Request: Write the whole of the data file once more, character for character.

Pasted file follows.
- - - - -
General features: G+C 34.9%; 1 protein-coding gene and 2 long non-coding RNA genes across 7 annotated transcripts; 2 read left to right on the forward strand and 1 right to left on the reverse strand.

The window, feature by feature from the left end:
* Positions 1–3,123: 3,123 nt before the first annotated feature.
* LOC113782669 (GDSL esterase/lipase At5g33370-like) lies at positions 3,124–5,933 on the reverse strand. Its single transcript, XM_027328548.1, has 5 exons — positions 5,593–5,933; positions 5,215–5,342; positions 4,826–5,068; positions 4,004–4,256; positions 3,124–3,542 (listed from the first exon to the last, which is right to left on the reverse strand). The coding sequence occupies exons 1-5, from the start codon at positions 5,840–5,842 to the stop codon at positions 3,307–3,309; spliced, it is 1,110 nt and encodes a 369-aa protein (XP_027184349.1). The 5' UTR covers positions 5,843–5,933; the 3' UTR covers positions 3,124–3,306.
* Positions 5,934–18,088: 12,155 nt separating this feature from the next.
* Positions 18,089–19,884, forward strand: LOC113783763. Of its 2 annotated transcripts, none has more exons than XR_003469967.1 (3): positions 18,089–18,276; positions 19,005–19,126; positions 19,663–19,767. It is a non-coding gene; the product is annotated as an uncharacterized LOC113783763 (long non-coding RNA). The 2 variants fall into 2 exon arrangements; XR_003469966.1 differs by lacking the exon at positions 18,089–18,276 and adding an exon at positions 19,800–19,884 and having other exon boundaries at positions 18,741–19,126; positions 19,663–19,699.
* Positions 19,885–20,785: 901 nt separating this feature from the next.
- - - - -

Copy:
General features: G+C 34.9%; 1 protein-coding gene and 2 long non-coding RNA genes across 7 annotated transcripts; 2 read left to right on the forward strand and 1 right to left on the reverse strand.

The window, feature by feature from the left end:
* Positions 1–3,123: 3,123 nt before the first annotated feature.
* LOC113782669 (GDSL esterase/lipase At5g33370-like) lies at positions 3,124–5,933 on the reverse strand. Its single transcript, XM_027328548.1, has 5 exons — positions 5,593–5,933; positions 5,215–5,342; positions 4,826–5,068; positions 4,004–4,256; positions 3,124–3,542 (listed from the first exon to the last, which is right to left on the reverse strand). The coding sequence occupies exons 1-5, from the start codon at positions 5,840–5,842 to the stop codon at positions 3,307–3,309; spliced, it is 1,110 nt and encodes a 369-aa protein (XP_027184349.1). The 5' UTR covers positions 5,843–5,933; the 3' UTR covers positions 3,124–3,306.
* Positions 5,934–18,088: 12,155 nt separating this feature from the next.
* Positions 18,089–19,884, forward strand: LOC113783763. Of its 2 annotated transcripts, none has more exons than XR_003469967.1 (3): positions 18,089–18,276; positions 19,005–19,126; positions 19,663–19,767. It is a non-coding gene; the product is annotated as an uncharacterized LOC113783763 (long non-coding RNA). The 2 variants fall into 2 exon arrangements; XR_003469966.1 differs by lacking the exon at positions 18,089–18,276 and adding an exon at positions 19,800–19,884 and having other exon boundaries at positions 18,741–19,126; positions 19,663–19,699.
* Positions 19,885–20,785: 901 nt separating this feature from the next.